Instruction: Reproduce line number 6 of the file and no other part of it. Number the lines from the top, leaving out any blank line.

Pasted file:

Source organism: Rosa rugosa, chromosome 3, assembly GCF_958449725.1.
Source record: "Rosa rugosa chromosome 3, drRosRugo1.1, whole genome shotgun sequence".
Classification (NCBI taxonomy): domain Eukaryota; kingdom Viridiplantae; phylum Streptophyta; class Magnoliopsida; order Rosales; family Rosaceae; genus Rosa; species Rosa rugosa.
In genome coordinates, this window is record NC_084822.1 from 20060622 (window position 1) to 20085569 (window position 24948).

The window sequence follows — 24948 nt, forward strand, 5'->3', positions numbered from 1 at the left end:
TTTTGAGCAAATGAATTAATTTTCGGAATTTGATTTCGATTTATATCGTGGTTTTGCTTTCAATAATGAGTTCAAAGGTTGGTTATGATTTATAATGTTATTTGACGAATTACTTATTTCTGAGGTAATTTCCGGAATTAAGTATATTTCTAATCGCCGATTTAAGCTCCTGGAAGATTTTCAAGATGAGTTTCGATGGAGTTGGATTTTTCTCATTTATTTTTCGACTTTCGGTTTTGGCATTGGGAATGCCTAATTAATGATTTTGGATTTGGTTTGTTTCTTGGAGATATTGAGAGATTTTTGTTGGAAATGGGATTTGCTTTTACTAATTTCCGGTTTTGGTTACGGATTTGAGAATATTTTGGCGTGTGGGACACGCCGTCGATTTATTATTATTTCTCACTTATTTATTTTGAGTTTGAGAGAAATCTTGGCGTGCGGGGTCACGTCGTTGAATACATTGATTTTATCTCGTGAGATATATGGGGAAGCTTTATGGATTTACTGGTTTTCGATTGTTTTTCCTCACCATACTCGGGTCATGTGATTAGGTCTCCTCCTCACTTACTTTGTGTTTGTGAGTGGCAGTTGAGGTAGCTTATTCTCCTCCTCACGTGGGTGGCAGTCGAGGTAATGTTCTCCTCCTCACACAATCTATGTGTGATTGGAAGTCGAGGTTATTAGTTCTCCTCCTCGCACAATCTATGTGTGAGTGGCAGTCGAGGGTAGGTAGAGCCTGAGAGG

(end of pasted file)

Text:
TTTTGAGCAAATGAATTAATTTTCGGAATTTGATTTCGATTTATATCGTGGTTTTGCTTTCAATAATGAGTTCAAAGGTTGGTTATGATTTATAATGTTATTTGACGAATTACTTATTTCTGAGGTAATTTCCGGAATTAAGTATATTTCTAATCGCCGATTTAAGCTCCTGGAAGATTTTCAAGATGAGTTTCGATGGAGTTGGATTTTTCTCATTTATTTTTCGACTTTCGGTTTTGGCATTGGGAATGCCTAATTAATGATTTTGGATTTGGTTTGTTTCTTGGAGATATTGAGAGATTTTTGTTGGAAATGGGATTTGCTTTTACTAATTTCCGGTTTTGGTTACGGATTTGAGAATATTTTGGCGTGTGGGACACGCCGTCGATTTATTATTATTTCTCACTTATTTATTTTGAGTTTGAGAGAAATCTTGGCGTGCGGGGTCACGTCGTTGAATACATTGATTTTATCTCGTGAGATATATGGGGAAGCTTTATGGATTTACTGGTTTTCGATTGTTTTTCCTCACCATACTCGGGTCATGTGATTAGGTCTCCTCCTCACTTACTTTGTGTTTGTGAGTGGCAGTTGAGGTAGCTTATTCTCCTCCTCACGTGGGTGGCAGTCGAGGTAATGTTCTCCTCCTCACACAATCTATGTGTGATTGGAAGTCGAGGTTATTAGTTCTCCTCCTCGCACAATCTATGTGTGAGTGGCAGTCGAGGGTAGGTAGAGCCTGAGAGG